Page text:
Constantly you have to justify playing video games. Even today. All the serious newspapers and magazines write about them, but the prejudices of the general public run deep. “It’s just shooting stuff!” No matter how many aspects of art and craft come together to create a piece of work like this, no matter how touching the story – video games are Farmville. I no longer lead these conversations defensively, but instead dive head first into them full of optimism and conviction. Anyone who still ridicules video games per se is not to be taken seriously. No one has to play them, but keep your baloney to yourselves. I play RiME and Hollow Knight and God of War and Life is Strange and all you see is guns.

But I also don’t need to explain the guns anymore. They can be awesome. So while we’re on the topic: Let’s talk about weapons!

Indisputably the best weapon that has ever found its way into a video game is the cerebral bore. Now, of course, everyone’s mind is wandering to the brutal death metal band from Glasgow, but where did they get their name? Of course, from the brain-boring weapon in the Turok series. By that example alone you can see how much influence video games have on sophisticated culture. I was so happy whenever I got my hands (or claws) on one of these in multiplayer. Like the blue shell in Mario Kart, the drill embarks out of the muzzle of the brain drill launcher, seeks out an opponent’s head with pinpoint accuracy, clings to it, and drills… well… the brain to pieces. The horror of my friends sitting next to me when I picked one up, the rather long death animation ( shaking, twitching, collapsing, lying there motionless), and most of all the fact that the thing was called a cerebral bore. Mario Kart Schadenfreude level, but with gore: just wonderful.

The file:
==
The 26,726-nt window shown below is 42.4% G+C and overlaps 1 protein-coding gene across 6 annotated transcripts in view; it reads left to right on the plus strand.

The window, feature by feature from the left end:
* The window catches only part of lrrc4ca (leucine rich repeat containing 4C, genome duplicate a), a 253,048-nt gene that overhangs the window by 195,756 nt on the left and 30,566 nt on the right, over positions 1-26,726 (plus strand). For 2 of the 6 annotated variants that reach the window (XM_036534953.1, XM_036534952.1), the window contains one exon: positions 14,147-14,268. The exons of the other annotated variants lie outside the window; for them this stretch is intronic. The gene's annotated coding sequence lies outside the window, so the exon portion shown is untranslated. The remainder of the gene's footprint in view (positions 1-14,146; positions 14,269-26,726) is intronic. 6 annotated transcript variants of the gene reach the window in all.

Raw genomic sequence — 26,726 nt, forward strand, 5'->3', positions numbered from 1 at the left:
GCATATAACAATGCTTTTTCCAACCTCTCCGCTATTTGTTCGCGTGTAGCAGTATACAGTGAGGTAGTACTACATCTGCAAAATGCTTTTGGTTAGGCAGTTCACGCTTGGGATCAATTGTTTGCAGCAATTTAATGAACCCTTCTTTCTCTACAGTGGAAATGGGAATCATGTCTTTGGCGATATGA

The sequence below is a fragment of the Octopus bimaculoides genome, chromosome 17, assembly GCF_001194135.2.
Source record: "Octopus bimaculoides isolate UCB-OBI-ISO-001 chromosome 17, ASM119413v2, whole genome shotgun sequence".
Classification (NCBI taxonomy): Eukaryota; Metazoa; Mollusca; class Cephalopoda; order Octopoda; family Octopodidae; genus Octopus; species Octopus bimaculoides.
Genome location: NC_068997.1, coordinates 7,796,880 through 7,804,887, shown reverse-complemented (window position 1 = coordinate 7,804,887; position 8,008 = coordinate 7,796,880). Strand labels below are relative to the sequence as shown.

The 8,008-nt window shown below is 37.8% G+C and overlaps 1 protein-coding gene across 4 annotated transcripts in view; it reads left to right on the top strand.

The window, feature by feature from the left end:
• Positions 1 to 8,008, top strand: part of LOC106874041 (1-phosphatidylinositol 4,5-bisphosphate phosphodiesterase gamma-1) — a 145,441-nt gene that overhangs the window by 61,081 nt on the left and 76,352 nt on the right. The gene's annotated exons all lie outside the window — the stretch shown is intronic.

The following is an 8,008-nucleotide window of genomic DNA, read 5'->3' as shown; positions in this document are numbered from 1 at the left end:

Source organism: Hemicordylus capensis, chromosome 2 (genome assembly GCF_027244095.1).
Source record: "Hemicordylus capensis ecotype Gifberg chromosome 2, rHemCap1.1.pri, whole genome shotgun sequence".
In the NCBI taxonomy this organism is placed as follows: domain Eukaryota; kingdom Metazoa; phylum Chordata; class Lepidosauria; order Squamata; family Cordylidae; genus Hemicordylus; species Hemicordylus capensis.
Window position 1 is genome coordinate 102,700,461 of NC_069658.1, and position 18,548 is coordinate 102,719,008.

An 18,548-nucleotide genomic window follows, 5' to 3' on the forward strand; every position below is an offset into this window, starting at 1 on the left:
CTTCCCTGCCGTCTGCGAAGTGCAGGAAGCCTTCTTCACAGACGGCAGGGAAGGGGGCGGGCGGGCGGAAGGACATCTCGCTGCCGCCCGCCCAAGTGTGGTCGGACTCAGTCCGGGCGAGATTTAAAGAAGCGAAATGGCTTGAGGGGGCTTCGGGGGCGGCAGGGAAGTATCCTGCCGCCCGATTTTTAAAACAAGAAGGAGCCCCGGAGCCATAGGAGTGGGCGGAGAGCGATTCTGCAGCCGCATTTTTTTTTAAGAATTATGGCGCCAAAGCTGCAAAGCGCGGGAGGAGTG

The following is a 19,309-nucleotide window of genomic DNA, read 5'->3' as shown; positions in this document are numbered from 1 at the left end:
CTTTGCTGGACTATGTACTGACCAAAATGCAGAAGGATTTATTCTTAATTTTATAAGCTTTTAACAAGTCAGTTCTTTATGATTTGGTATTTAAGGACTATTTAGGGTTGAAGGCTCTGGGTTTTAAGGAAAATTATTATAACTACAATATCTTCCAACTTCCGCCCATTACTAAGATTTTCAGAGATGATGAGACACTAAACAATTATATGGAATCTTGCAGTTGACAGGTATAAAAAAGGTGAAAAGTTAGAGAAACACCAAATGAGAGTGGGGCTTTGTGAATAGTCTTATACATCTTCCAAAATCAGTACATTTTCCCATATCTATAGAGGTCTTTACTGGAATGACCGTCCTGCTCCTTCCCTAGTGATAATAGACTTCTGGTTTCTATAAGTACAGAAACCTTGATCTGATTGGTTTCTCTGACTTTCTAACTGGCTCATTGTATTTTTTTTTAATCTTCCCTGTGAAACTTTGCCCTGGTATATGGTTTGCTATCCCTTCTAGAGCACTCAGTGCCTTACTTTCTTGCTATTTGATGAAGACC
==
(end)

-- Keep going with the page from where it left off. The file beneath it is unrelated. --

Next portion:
Just waiting for the death animation, then saving and supper

But just because you’ve already chosen the obvious winner, there’s no reason not to honor other excellent murder tools. There’s the super sheep from the Worms games. Similar situation: everyone is waiting in fear when it takes off. A living sheep, stuffed with a massive bomb, which remotely finds its way across the entire map to where particularly cowardly worms are hiding. It looks forward to the mission and gives a happy “Baa!” as it departs, just like Shaun the Sheep at the end of an episode when all is well again. But all is not well for the super sheep. The super sheep gets torn to shreds. Unlike the cerebral bore, however, the sheep wasn’t always on target, and the funniest exploding sheep were exploding early on. The comic anticlimax after tense anticipation of a devastating move.

And speaking of the blue shell – it clearly does not belong in this article, as it became far too powerful after its introduction in Mario Kart 64 and is kind of lame nowadays. Quite the contrary can be said about its unassuming little brother, the green shell. Landing a hit from the optimal angle during an extended turn in a powerslide, factoring in distance and speed, without the cheap homing technology of the red counterpart – a treat. You feel so mighty that you forget you’re riding Toad through a brightly colored funland.

I could praise eighty-seven more weapons. The adrenaline already creeps into my fingertips as I write these lines. But this blog is one of few words! And so I may have to make it a series. Series are almost as good as guns. But what the hell, one more won’t hurt. Not the sniper rifle from Unreal Tournament. Not the gravity gun from Half-Life 2. Not the cow launcher from that bad South Park game. I instead give you: killer7’s Con Smith. Con Smith doesn’t have guns, he is a gun. His two handguns are an extension of his body. He holds them at an angle. Both of them. On top of each other. For no reason. He is shaped like this. Everything happens in one fluid motion. Running, shooting, reloading. Saying “fuck you.” Con Smith is blind. Guns don’t need eyes.

It is worth asking the multifaceted question of what kind of depiction of violence in video games can be problematic. I don’t have a closed opinion on this, but dealing with it moves me forward. What I would never deny in the process, also because it is part of the problem: The many moments in which I had joy with virtual violence. Because it’s funny, spectacular, or actually exciting. And that’s OK, as long as you don’t stop to engage with the ramifications. Maybe I’ll introduce some more weapons here soon. Or maybe I’ll take a moral approach to the subject. You never know what’s going to happen at WALL JUMP.

This post is also available in: German